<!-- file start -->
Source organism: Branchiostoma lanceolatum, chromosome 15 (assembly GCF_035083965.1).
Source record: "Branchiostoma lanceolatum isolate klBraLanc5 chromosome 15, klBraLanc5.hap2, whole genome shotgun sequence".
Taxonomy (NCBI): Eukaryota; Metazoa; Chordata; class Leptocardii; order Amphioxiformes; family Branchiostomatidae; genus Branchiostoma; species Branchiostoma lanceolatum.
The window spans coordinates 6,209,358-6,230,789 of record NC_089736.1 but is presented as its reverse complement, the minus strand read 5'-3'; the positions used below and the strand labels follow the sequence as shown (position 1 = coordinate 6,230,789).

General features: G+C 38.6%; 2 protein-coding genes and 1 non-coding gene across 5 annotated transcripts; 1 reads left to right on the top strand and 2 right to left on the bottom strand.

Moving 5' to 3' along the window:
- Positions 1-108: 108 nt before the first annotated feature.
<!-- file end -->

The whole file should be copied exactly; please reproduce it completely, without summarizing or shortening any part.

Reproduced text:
Source organism: Branchiostoma lanceolatum, chromosome 15 (assembly GCF_035083965.1).
Source record: "Branchiostoma lanceolatum isolate klBraLanc5 chromosome 15, klBraLanc5.hap2, whole genome shotgun sequence".
Taxonomy (NCBI): Eukaryota; Metazoa; Chordata; class Leptocardii; order Amphioxiformes; family Branchiostomatidae; genus Branchiostoma; species Branchiostoma lanceolatum.
The window spans coordinates 6,209,358-6,230,789 of record NC_089736.1 but is presented as its reverse complement, the minus strand read 5'-3'; the positions used below and the strand labels follow the sequence as shown (position 1 = coordinate 6,230,789).

General features: G+C 38.6%; 2 protein-coding genes and 1 non-coding gene across 5 annotated transcripts; 1 reads left to right on the top strand and 2 right to left on the bottom strand.

Moving 5' to 3' along the window:
- Positions 1-108: 108 nt before the first annotated feature.